Nijinsky’s Last Jump

five stars


four stars

Tramway, Glasgow
Mary Brennan

ON-STAGE, Vaslav Nijinsky’s jump – and his apparent pause mid-air – was the stuff of legends. His last jump, vividly relayed in this Company Chordelia production, took him out of the dance world for ever: diagnosed as schizophrenic, he was confined to an asylum and subjected to treatments – ranging from barbiturates to insulin-induced comas – more likely to induce mental distress than stabilise it.

A hot-ticket hit at last year’s Fringe, this piece has gained an even greater poetry and cogent provocation since. Chordelia’s director/choreographer Kally Lloyd -Jones has subtly tweaked the flow of text (by Michael Daviat) and movement while James Bryce (Old Nijinsky) and Darren Brownlie (Young Nijinsky) have utterly bonded, at every level, with the troubled, visionary soul of a creative artist defiantly out of step with early 20th century dance tropes. If the dialogue between the old man and his younger self delivers touching echoes of a once-glorious career – with bravura fragments danced live by Brownlie – it also turns a questioning eye on how we still define, and treat, mental illness.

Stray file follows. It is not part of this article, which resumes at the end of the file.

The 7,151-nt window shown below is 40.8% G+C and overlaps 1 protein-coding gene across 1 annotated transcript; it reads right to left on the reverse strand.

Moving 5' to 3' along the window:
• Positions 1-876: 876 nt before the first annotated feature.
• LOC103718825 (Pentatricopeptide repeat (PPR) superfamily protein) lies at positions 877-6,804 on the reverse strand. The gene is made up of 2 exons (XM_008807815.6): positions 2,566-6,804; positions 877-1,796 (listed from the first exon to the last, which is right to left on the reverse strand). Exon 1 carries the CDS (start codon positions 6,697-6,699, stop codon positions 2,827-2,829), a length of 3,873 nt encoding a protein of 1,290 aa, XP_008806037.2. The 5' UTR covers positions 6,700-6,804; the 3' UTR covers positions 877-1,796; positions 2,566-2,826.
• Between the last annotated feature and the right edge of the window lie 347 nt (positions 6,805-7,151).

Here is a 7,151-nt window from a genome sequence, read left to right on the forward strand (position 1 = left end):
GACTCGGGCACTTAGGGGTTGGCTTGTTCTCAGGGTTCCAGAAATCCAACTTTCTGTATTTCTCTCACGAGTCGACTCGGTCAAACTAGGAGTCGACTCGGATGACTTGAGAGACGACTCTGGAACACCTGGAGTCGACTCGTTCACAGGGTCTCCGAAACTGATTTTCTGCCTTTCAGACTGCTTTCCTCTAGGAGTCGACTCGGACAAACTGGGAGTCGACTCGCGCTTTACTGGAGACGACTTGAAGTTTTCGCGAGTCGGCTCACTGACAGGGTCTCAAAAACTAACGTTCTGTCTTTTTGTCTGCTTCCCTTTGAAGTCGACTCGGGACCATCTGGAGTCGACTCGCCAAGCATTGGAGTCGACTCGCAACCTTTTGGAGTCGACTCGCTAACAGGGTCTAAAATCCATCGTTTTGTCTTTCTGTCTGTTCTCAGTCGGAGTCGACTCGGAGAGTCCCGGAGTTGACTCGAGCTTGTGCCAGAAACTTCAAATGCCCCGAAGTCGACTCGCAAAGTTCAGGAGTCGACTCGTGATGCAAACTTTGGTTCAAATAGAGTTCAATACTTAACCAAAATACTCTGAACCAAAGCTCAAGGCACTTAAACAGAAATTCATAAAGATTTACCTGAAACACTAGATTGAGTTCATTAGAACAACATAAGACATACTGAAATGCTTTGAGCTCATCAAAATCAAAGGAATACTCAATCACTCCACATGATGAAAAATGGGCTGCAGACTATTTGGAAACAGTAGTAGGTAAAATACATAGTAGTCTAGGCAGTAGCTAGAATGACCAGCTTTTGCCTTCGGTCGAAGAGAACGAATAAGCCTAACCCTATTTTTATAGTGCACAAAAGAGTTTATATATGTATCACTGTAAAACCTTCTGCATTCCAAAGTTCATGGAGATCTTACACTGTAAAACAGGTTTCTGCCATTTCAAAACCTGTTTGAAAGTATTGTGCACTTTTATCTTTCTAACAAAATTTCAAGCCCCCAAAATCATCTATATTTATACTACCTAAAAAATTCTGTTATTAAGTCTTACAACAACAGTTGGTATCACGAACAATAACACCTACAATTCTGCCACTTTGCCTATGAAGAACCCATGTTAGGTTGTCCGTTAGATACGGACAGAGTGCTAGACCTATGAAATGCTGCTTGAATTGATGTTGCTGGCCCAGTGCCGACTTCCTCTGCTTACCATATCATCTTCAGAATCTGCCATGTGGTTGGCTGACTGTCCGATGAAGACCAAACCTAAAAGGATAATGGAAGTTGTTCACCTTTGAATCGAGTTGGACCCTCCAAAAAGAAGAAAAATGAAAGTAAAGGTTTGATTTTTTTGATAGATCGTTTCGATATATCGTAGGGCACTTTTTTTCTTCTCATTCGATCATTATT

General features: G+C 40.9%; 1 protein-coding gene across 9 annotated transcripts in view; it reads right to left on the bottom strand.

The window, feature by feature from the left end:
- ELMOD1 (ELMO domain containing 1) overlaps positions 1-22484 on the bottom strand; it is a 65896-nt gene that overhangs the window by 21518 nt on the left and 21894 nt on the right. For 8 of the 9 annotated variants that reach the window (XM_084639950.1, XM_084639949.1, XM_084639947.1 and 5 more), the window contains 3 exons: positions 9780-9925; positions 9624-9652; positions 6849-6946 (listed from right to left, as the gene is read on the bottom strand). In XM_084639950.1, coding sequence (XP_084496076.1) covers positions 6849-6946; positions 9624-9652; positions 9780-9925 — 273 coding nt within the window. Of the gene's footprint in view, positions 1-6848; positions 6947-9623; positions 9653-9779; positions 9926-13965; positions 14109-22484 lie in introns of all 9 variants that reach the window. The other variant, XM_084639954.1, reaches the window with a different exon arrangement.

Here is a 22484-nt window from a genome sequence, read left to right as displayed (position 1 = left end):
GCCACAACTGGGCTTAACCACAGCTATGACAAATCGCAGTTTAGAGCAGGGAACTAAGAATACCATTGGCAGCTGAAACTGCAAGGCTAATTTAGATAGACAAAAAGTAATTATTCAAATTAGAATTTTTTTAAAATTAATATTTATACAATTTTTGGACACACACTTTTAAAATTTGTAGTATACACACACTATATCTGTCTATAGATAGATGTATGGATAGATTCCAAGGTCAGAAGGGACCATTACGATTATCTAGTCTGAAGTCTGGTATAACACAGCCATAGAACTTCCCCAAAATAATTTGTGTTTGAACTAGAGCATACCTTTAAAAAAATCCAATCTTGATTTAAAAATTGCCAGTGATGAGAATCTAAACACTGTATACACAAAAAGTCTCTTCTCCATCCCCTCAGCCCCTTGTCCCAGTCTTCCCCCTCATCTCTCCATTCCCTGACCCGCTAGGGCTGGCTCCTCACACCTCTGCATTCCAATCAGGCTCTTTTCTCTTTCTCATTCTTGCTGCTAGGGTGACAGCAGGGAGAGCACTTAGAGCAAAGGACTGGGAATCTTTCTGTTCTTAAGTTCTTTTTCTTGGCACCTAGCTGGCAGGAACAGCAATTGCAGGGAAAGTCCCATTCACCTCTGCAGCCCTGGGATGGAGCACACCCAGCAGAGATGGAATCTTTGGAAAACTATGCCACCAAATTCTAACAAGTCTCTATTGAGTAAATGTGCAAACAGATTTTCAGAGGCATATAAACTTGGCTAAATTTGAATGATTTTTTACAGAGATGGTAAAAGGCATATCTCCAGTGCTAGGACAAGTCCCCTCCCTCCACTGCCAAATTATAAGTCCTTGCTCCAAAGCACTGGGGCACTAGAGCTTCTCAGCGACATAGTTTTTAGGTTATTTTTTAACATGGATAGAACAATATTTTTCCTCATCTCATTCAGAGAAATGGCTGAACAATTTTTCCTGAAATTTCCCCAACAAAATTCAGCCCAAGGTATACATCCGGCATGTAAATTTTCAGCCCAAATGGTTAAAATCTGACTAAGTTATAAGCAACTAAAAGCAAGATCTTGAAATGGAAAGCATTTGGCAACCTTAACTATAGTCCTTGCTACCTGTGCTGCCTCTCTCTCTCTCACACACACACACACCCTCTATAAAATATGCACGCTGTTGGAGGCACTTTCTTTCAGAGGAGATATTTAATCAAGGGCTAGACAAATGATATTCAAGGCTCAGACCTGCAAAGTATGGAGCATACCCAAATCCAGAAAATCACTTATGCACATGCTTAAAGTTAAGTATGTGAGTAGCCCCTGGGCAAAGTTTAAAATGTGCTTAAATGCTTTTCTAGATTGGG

The Petrushka puppet on-stage is a wise reminder of how other hands can pull the strings in our own lives.
Nijinsky’s career ended when he was just 29. For director/deviser Peter McMaster and his fellow performer Nick Anderson, 27 is still a significant watershed year.

First seen last year at the Arches, this exuberantly physical performance-cum-dance piece has aged superbly with some astute deletions and further reflections on how time is a wind of change that affects how, and what, we remember about growing up, and becoming who we are.

If naked honesty arrives when both men discard their initial skeleton-unitards, it is ever present in their full-frontal disclosures about family frictions, sexual encounters, personal definitions of maleness and how they relate to themselves – bouts of febrile self-loathing clinging like the ash that foretells sweaty bodies turning to eventual dust.

Irresistibly funny, unexpectedly and intensely moving, it’s a brilliantly complex response to how the present is, even now, the past. Dudes – seize the future, make more shows!